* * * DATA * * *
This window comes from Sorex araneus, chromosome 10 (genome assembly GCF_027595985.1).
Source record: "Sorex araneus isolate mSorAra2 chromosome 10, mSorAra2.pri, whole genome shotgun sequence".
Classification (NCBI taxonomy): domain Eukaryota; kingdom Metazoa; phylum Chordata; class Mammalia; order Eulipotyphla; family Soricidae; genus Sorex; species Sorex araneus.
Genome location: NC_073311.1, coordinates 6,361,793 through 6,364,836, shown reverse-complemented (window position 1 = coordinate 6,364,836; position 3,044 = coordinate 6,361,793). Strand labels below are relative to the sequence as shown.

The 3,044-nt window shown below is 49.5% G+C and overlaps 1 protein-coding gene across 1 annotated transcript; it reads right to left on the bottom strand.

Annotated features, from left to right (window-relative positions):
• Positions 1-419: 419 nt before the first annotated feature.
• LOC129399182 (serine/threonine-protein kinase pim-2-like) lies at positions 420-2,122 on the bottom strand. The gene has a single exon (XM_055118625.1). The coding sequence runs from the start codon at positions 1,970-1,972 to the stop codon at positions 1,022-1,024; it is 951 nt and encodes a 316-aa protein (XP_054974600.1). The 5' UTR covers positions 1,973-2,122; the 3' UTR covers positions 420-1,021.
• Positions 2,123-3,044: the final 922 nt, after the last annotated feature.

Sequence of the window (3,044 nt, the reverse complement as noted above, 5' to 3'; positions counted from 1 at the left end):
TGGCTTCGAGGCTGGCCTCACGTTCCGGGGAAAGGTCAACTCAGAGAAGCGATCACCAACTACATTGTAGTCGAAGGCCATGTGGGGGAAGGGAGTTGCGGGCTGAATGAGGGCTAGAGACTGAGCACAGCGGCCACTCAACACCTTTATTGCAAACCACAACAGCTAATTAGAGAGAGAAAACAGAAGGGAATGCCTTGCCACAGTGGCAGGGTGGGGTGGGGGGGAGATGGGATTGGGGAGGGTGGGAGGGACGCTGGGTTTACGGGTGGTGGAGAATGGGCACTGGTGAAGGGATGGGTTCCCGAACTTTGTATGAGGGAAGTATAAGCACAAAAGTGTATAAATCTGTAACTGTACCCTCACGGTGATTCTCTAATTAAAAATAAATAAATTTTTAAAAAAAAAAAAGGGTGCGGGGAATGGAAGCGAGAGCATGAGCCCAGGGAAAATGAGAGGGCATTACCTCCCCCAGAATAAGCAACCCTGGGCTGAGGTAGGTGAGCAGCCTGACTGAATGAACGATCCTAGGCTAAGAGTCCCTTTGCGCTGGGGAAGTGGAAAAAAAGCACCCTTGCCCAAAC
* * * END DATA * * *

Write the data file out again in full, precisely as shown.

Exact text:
This window comes from Sorex araneus, chromosome 10 (genome assembly GCF_027595985.1).
Source record: "Sorex araneus isolate mSorAra2 chromosome 10, mSorAra2.pri, whole genome shotgun sequence".
Classification (NCBI taxonomy): domain Eukaryota; kingdom Metazoa; phylum Chordata; class Mammalia; order Eulipotyphla; family Soricidae; genus Sorex; species Sorex araneus.
Genome location: NC_073311.1, coordinates 6,361,793 through 6,364,836, shown reverse-complemented (window position 1 = coordinate 6,364,836; position 3,044 = coordinate 6,361,793). Strand labels below are relative to the sequence as shown.

The 3,044-nt window shown below is 49.5% G+C and overlaps 1 protein-coding gene across 1 annotated transcript; it reads right to left on the bottom strand.

Annotated features, from left to right (window-relative positions):
• Positions 1-419: 419 nt before the first annotated feature.
• LOC129399182 (serine/threonine-protein kinase pim-2-like) lies at positions 420-2,122 on the bottom strand. The gene has a single exon (XM_055118625.1). The coding sequence runs from the start codon at positions 1,970-1,972 to the stop codon at positions 1,022-1,024; it is 951 nt and encodes a 316-aa protein (XP_054974600.1). The 5' UTR covers positions 1,973-2,122; the 3' UTR covers positions 420-1,021.
• Positions 2,123-3,044: the final 922 nt, after the last annotated feature.

Sequence of the window (3,044 nt, the reverse complement as noted above, 5' to 3'; positions counted from 1 at the left end):
TGGCTTCGAGGCTGGCCTCACGTTCCGGGGAAAGGTCAACTCAGAGAAGCGATCACCAACTACATTGTAGTCGAAGGCCATGTGGGGGAAGGGAGTTGCGGGCTGAATGAGGGCTAGAGACTGAGCACAGCGGCCACTCAACACCTTTATTGCAAACCACAACAGCTAATTAGAGAGAGAAAACAGAAGGGAATGCCTTGCCACAGTGGCAGGGTGGGGTGGGGGGGAGATGGGATTGGGGAGGGTGGGAGGGACGCTGGGTTTACGGGTGGTGGAGAATGGGCACTGGTGAAGGGATGGGTTCCCGAACTTTGTATGAGGGAAGTATAAGCACAAAAGTGTATAAATCTGTAACTGTACCCTCACGGTGATTCTCTAATTAAAAATAAATAAATTTTTAAAAAAAAAAAAGGGTGCGGGGAATGGAAGCGAGAGCATGAGCCCAGGGAAAATGAGAGGGCATTACCTCCCCCAGAATAAGCAACCCTGGGCTGAGGTAGGTGAGCAGCCTGACTGAATGAACGATCCTAGGCTAAGAGTCCCTTTGCGCTGGGGAAGTGGAAAAAAAGCACCCTTGCCCAAAC